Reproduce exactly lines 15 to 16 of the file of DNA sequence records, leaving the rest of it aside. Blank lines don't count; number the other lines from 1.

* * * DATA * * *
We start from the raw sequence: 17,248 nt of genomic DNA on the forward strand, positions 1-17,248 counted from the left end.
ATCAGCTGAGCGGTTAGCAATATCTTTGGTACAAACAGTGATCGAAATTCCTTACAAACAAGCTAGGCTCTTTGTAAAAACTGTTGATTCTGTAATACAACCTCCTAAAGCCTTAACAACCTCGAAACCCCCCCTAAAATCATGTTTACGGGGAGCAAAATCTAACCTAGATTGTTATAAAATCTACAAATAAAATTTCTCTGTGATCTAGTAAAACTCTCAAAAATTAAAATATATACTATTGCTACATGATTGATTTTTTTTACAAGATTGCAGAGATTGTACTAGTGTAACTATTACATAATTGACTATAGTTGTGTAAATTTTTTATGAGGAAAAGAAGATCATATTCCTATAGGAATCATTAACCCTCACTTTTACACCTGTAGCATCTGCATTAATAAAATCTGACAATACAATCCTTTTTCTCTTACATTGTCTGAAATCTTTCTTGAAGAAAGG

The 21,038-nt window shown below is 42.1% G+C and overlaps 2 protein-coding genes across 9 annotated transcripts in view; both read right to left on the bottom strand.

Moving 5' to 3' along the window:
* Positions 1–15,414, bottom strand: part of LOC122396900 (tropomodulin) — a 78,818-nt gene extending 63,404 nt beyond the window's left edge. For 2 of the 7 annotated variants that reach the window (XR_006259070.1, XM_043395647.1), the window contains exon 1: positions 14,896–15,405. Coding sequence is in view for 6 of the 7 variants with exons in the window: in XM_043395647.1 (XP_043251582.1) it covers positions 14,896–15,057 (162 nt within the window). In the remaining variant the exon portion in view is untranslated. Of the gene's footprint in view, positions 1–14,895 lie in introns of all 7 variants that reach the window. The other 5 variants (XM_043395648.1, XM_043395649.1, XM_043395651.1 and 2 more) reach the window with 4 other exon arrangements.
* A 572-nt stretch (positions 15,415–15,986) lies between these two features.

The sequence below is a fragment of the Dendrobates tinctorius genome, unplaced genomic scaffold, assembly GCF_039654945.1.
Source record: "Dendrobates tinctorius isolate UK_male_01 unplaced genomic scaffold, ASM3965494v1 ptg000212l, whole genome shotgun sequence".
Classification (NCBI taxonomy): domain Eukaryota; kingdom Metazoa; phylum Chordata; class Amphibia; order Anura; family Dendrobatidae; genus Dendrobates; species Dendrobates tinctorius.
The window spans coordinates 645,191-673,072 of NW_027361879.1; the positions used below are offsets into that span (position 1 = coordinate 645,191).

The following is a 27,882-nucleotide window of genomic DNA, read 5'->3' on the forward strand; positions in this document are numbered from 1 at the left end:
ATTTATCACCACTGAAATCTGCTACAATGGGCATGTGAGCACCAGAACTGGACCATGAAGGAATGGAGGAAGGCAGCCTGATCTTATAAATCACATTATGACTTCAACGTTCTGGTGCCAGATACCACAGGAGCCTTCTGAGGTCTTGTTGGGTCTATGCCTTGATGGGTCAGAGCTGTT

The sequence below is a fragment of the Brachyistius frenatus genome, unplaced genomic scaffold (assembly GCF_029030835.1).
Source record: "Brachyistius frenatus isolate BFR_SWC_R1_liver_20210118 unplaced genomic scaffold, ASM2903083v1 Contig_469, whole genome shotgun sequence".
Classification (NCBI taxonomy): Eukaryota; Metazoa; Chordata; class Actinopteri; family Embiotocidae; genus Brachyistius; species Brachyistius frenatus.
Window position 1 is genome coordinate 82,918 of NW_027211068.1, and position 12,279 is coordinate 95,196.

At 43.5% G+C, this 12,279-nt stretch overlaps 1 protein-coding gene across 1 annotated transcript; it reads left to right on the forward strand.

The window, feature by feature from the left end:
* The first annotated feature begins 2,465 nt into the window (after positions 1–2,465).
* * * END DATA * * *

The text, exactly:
Classification (NCBI taxonomy): Eukaryota; Metazoa; Chordata; class Actinopteri; family Embiotocidae; genus Brachyistius; species Brachyistius frenatus.
Window position 1 is genome coordinate 82,918 of NW_027211068.1, and position 12,279 is coordinate 95,196.